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Folkadelphia Session: Coal Town Rounders

KISS – keep it simple, stupid. You’ve probably been told this or something similar your entire life. They’re saying that things function best if they’re kept simple rather than made complicated, so this should be factored into the design of whatever it is you’re working on. A similar concept is Ockham’s razor, which says that among competing hypotheses, the one with the fewest assumptions should be selected. This is all highfalutin fancy-pants talk for simplicity being the key. This is what I’m thinking about when I think about Scranton, PA’s Coal Town Rounders. They’re not particularly flashy or showy, they’re not reinventing the wheel, they’re just making goddamn salt of the earth bluegrass. For one, you’ve got your instrumental chops, two- your tight harmonies, and three- a strong catalog of songs to mine from, so what more do you need? I promise you that if you get these guys in a room together, you’ll be moved to interaction – to dance, to sing, to clap, to grin like a fool. I know that’s how we were acting in the mixing booth during this session, which was tracked live at the WXPN Studio on January 11th of this year. Now, simplicity does not equal untalented or lacking in passion. Quite the opposite, it means that the Rounders have stripped away superfluous musical baggage that does nothing except weigh them down. As a mean and lean acoustic quartet, the boys are nimble and energetic, imbuing their fairly traditional bluegrass twang with a good chunk of reckless abandon, like the crazy train might be coming off the rails at any moment. Whoever needed guitar amps anyway?

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What the end of jazz nights at Ortlieb’s means for Philly’s jazz community

Local university and college students play with Fresh Cut Trio at The Painted Bride in February | Courtesy of Emily Rolen
Local university and college students play with Fresh Cut Trio at the Painted Bride in February | Courtesy of Emily Rolen

Pete Souders owned Ortlieb’s Jazzhaus for 20 years, but learned in January that the establishment he built a reputation for would no longer be needing his services. His Tuesday Night Jazz Jam Session was canceled.

But, he can’t say he didn’t expect it.

After growing exhausted of the hectic lifestyle of running a night spot and music venue, Souders sold Ortlieb’s in 2007, and after a bouncing around of owners, it was purchased by Four Corners Productions.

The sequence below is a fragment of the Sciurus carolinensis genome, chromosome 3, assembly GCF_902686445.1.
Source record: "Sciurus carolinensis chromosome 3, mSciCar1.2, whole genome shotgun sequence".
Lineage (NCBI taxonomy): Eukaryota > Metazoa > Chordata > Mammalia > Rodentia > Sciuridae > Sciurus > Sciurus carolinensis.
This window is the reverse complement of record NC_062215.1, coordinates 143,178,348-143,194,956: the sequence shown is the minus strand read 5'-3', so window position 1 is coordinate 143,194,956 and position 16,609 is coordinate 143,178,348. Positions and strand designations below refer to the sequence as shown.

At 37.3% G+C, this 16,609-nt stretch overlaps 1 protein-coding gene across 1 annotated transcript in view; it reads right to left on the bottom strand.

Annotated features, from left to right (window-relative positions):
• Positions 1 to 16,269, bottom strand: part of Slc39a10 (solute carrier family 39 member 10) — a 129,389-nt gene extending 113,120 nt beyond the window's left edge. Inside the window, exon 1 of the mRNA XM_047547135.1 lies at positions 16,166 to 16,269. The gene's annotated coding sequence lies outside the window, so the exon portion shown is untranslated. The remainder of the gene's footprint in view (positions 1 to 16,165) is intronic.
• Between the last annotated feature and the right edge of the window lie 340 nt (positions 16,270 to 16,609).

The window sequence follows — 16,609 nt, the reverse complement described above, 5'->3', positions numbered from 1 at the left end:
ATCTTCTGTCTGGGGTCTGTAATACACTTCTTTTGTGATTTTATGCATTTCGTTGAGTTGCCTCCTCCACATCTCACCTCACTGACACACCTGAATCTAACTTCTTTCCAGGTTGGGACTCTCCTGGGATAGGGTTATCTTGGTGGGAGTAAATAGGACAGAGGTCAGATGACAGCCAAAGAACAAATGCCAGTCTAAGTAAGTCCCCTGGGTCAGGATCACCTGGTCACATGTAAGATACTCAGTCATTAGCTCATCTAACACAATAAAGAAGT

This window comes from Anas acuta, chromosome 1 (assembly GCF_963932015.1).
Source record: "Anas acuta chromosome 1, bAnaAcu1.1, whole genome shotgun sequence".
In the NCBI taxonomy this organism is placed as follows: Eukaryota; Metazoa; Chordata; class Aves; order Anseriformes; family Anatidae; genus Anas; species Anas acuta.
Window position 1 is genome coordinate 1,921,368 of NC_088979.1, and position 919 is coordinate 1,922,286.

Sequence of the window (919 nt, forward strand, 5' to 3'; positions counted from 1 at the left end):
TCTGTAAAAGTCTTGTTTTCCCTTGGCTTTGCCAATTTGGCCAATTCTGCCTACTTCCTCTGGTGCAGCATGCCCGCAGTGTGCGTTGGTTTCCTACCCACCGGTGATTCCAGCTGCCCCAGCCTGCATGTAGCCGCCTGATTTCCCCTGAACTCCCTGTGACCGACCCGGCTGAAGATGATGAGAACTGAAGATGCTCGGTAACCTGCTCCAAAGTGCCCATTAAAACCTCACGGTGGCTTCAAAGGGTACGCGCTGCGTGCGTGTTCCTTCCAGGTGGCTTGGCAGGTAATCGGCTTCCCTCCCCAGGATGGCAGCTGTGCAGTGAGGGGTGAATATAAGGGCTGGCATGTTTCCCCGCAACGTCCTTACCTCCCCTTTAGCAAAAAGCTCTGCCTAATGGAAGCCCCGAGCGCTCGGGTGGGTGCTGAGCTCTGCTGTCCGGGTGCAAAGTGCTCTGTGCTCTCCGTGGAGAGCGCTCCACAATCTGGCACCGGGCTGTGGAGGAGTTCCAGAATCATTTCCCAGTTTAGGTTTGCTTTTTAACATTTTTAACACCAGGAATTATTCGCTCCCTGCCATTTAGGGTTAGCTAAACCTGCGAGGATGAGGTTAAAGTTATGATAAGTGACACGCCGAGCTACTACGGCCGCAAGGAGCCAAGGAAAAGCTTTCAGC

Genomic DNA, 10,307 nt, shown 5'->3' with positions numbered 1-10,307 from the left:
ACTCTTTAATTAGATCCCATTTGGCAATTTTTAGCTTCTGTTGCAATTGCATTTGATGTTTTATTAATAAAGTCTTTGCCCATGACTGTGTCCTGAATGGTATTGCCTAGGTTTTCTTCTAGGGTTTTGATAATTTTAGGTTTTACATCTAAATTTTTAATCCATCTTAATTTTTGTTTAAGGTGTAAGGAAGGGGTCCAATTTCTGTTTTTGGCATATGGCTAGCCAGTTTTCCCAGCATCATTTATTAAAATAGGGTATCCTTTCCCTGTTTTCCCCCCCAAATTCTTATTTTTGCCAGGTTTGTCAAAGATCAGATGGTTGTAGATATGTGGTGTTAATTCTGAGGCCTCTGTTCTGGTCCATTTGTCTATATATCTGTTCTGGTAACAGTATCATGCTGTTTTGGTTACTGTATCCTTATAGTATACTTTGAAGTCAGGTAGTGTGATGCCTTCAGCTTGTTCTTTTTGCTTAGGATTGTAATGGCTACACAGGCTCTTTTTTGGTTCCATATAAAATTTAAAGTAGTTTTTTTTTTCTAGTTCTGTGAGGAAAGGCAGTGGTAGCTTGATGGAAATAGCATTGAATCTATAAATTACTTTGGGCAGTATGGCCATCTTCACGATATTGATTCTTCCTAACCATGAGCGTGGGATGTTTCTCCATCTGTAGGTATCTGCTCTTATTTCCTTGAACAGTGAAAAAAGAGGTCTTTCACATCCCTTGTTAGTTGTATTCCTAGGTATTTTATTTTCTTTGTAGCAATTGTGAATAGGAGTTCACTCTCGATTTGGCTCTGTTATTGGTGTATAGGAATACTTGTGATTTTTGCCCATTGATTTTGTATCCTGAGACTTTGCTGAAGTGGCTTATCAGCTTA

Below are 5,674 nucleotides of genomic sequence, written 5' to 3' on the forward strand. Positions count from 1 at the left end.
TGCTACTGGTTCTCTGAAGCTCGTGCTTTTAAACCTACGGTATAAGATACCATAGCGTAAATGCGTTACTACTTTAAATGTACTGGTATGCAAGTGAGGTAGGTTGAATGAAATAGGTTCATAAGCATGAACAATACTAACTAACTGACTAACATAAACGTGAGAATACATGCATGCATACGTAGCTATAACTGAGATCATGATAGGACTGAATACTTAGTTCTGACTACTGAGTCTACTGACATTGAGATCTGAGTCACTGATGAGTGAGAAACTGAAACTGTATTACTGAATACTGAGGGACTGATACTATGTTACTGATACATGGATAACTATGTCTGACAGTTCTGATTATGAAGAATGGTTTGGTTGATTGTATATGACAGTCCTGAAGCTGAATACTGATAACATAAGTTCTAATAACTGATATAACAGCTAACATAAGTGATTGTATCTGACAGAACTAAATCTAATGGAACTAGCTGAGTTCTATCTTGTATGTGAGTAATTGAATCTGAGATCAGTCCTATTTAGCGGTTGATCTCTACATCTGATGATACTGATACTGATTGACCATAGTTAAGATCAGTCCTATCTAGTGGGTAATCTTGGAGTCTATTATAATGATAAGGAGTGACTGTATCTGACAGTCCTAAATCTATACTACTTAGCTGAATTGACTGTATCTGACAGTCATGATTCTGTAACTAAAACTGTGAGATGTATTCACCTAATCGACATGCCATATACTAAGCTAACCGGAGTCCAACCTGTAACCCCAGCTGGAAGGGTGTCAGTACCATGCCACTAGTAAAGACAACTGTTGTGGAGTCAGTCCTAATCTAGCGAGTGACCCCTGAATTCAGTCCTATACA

“I decided to sell it because I thought I was really getting tired,” Souders said.

Under its newest ownership, Ortlieb’s has shifted gears from its once-smooth atmosphere to a place of socialization, drinks and indie rock. It’s also dropped the “Jazzhaus” portion of its name.

The newest owners asked Souders to come in to host his Jazz Night upon opening, but Souders said he saw major flaws from the get-go.

When he owned Ortlieb’s, Souders said a large, acoustic piano sat center-stage which amplified the room, but once the newest owners came in, they hired a engineer who wired various mics for the jazz performances taking over the piano, which Souders said he thought was “unnecessary.”

Real jazz, Souders said, is able to fill an entire room without the need of any additional equipment.

But then again, Ortlieb’s is now hosting more than jazz performances, necessitating a more involved setup.

But Souders said he saw more concerns than just the equipment. Right before Christmas, the owners told him they  “weren’t making any money during the first hour-and-a-half.” They also asked his to cut the session back from its 8:30 p.m. to 12:30 a.m. slot so it wrapped up by 11:30 p.m. The owners told him they “weren’t making any money during the first hour-and-a-half,” Souders said.

He said that the new owners at Ortlieb’s told him they wanted to attract a better bar crowd at midnight, and Souders’ smooth tunes weren’t cutting it. It boiled down to a business issue.

“I had mixed emotions,” Souders said. “…[the situation] was anticlimactic.”

The current owners declined multiple requests for interviews.

So is the the current state of Ortlieb’s and what happened to its long-standing tradition a reflection for what might happen across the city’s jazz community? Continue reading →

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Download “Cherry Licorice” by The Felice Brothers

Photo courtesy of the artist
Photo courtesy of the artist

Catskill roots rockers The Felice Brothers have a new album, Favorite Waitress, that is being released on June 17th on Dualtone. In an interview with Esquire, James Felice talked about the new album:

This record, we definitely wanted it to be a reflection of our live show. We honed it on the road. When we went into the studio to record it, we recorded it mostly live, with the intention of playing these songs and having them sound similar to the way they do live, and vice versa. That was very important to us. When we first started, for the first couple of records, even, we hadn’t done a lot of touring. Every studio we ever worked in was one we sort of built ourselves, so to actually go to a real studio in a different city was completely illuminating, and it gave us the opportunity to really play the songs because we didn’t have the ceremony of building a studio and testing it out. The bulk of the record, 90 percent of it, was done in a week. Practicing the songs and playing them live a lot brought us to a point where we could bang them out pretty quick.